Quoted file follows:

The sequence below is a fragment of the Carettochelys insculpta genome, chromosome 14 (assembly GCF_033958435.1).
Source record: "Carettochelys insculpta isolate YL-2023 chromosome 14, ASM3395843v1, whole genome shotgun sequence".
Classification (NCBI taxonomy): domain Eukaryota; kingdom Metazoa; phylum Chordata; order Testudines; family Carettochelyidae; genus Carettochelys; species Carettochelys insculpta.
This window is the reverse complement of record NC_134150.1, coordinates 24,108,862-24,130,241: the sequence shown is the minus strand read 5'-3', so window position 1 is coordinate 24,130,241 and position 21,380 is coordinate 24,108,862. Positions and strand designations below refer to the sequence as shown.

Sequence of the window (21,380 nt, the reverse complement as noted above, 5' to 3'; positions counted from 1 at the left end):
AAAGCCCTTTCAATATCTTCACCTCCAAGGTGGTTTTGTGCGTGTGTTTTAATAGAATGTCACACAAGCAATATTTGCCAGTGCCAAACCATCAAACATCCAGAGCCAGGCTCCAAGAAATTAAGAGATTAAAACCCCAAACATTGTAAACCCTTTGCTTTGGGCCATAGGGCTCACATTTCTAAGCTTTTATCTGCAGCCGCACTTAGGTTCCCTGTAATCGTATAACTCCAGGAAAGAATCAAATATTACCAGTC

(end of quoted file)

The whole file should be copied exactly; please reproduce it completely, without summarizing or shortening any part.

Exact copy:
The sequence below is a fragment of the Carettochelys insculpta genome, chromosome 14 (assembly GCF_033958435.1).
Source record: "Carettochelys insculpta isolate YL-2023 chromosome 14, ASM3395843v1, whole genome shotgun sequence".
Classification (NCBI taxonomy): domain Eukaryota; kingdom Metazoa; phylum Chordata; order Testudines; family Carettochelyidae; genus Carettochelys; species Carettochelys insculpta.
This window is the reverse complement of record NC_134150.1, coordinates 24,108,862-24,130,241: the sequence shown is the minus strand read 5'-3', so window position 1 is coordinate 24,130,241 and position 21,380 is coordinate 24,108,862. Positions and strand designations below refer to the sequence as shown.

Sequence of the window (21,380 nt, the reverse complement as noted above, 5' to 3'; positions counted from 1 at the left end):
AAAGCCCTTTCAATATCTTCACCTCCAAGGTGGTTTTGTGCGTGTGTTTTAATAGAATGTCACACAAGCAATATTTGCCAGTGCCAAACCATCAAACATCCAGAGCCAGGCTCCAAGAAATTAAGAGATTAAAACCCCAAACATTGTAAACCCTTTGCTTTGGGCCATAGGGCTCACATTTCTAAGCTTTTATCTGCAGCCGCACTTAGGTTCCCTGTAATCGTATAACTCCAGGAAAGAATCAAATATTACCAGTC